sRacism is a major issue that has affected the United States since its discovery. Racism is the hatred by a person of one race pointed at a person of another race. The United States has grown up to improve as a whole but this process is a long way away from completion. Some citizens still believe that African-Americans are inferior to Caucasians and that they should be slaves. In the 1950s, whites and blacks were segregated to a point that they could not go to the same schools or even use the same bathrooms. Chief Justice Earl Warren abolished the segregation of schools in May of 1954. The desegregation of schools has helped people of all races grow up together in a non-hostile environment where they can develop relationships with people of other races. Throughout the play A Raisin in the Sun, Lorraine Hansberry criticizes the racial and discriminatory climate of America in the 1950s and early 60s.
It becomes obvious to the reader that the racial tension Hansberry experienced growing up reflected on the way her literature is written. Moss and Wilson state that, Lorraine Hansberrys South Side childhood, particularly her fathers battle to move into a white neighborhood, provided the background for the events in the play (314). Hansberry experienced many of the situations she placed the Younger family at first hand. Hansberrys father, Carl Hansberry, was put in a similar circumstance when he moved his family into a predominately white community at the opposition of the white neighbors. He eventually won a civil rights case on discrimination. Speaking of the United States, Adler states, A Raisin in the Sun is a moving drama about securing ones dignity within a system that discriminates against, even enslaves, its racial minorities (824).
Hansberry overcame many racial barriers to become one of the best authors in the world.
Walter Lee Younger is an intense man in his middle thirties who works as a chauffeur, but his dream is to one day open up a liquor store. Walter has a very bad temper and tends to say things he doesnt mean. Walter and his wife have been getting into many fights in which he will show off his bad temper. Many times when Walter gets upset he goes out and gets drunk. Gerald Weales explains, Of the four chief characters in the play, Walter Lee is the most complicated and the most impressive. He is often unlikable, occasionally cruel. The play is concerned primarily with his recognition that, as a man, he must begin from, not discard, himself, that dignity is a quality of men, not bank accounts (183). Walter Lee is more concerned with material things rather than the most important thing to someone, family.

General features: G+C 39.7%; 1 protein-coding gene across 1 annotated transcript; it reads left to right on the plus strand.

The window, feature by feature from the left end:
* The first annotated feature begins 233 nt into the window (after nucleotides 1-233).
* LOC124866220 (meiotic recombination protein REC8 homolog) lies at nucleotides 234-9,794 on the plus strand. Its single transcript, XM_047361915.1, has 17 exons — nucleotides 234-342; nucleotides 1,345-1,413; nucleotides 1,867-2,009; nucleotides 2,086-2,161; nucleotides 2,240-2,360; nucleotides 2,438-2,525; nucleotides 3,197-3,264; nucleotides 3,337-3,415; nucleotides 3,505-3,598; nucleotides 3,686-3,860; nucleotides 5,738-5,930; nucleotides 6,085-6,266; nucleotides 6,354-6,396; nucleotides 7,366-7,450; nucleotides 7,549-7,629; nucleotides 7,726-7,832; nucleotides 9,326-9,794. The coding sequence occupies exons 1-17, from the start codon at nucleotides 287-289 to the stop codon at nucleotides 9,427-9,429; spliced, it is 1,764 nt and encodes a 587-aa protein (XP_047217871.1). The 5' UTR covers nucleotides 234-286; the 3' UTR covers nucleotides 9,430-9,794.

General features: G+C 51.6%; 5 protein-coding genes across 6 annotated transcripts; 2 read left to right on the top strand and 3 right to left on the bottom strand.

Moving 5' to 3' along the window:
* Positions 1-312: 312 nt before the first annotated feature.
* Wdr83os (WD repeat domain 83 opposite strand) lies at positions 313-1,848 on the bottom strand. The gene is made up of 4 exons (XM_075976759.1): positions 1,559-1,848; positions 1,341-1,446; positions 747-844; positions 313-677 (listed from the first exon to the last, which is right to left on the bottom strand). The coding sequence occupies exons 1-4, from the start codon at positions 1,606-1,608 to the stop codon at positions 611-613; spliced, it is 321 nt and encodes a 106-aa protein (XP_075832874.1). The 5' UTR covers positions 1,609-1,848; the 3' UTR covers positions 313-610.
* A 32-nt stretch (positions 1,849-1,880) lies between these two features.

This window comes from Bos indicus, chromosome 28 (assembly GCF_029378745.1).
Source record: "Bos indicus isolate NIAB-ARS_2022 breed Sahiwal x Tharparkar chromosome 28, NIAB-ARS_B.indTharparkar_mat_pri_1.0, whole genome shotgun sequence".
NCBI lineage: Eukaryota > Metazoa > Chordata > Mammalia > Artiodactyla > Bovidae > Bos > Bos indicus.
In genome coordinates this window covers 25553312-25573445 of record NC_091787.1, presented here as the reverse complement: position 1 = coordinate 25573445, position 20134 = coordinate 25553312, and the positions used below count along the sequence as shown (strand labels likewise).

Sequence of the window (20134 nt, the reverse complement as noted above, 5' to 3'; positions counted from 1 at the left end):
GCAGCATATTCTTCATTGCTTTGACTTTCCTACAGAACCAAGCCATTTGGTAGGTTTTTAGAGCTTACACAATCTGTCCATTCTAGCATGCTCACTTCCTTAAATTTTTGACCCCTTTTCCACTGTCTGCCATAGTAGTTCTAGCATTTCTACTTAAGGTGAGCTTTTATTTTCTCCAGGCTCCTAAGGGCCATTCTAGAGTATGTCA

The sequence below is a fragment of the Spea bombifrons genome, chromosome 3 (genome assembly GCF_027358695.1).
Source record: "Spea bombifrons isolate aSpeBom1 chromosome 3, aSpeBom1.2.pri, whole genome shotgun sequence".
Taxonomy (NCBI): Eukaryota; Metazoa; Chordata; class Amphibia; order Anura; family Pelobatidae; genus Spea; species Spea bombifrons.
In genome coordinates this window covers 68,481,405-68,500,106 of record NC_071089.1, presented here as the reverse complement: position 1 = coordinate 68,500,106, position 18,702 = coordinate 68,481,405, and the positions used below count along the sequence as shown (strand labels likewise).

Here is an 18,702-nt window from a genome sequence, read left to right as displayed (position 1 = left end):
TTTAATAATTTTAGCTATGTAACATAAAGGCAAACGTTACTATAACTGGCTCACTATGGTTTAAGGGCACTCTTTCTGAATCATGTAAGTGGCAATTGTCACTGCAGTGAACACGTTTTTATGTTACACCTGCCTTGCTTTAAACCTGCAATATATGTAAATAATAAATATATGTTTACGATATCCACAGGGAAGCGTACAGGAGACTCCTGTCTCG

Ruth Younger is Walter Lees wife who is about thirty years old. Ruth attempts everything possible to make her family happy. When it appears that the love between her and Walter has come to a crossroad, Ruth considers aborting the child of which she is pregnant with. She just wants the best for the Younger family. Ruth wishes to continue working as a cook to the dismay of Walter.
Beneatha Younger is Walters smart, younger sister who is about twenty years old. Beneatha wants to become a doctor when she gets older. She says everything that is on her mind and nothing seems to make her happy. Beneatha finds most everything people say to be offensive to her some how. As Thomas Adler says, Beneatha, a mild self-parody of the artist herself when she was ten years younger, seeks identity as an adult by rebelling against the traditional religion of her mother (825). The character of Beneatha has been created by Hansberry to portray herself as a young, African-American striving for success.
Lena Younger, known as Mama, is in her early sixties. She is one of those women of a certain grace and beauty who wear it so unobtrusively that it takes a while to notice. She has wit and faith of a kind that keeps her eyes lit and full of interest and expectancy. Mama is, in a word, a beautiful woman. Thomas Adler asserts, Her speech is as careless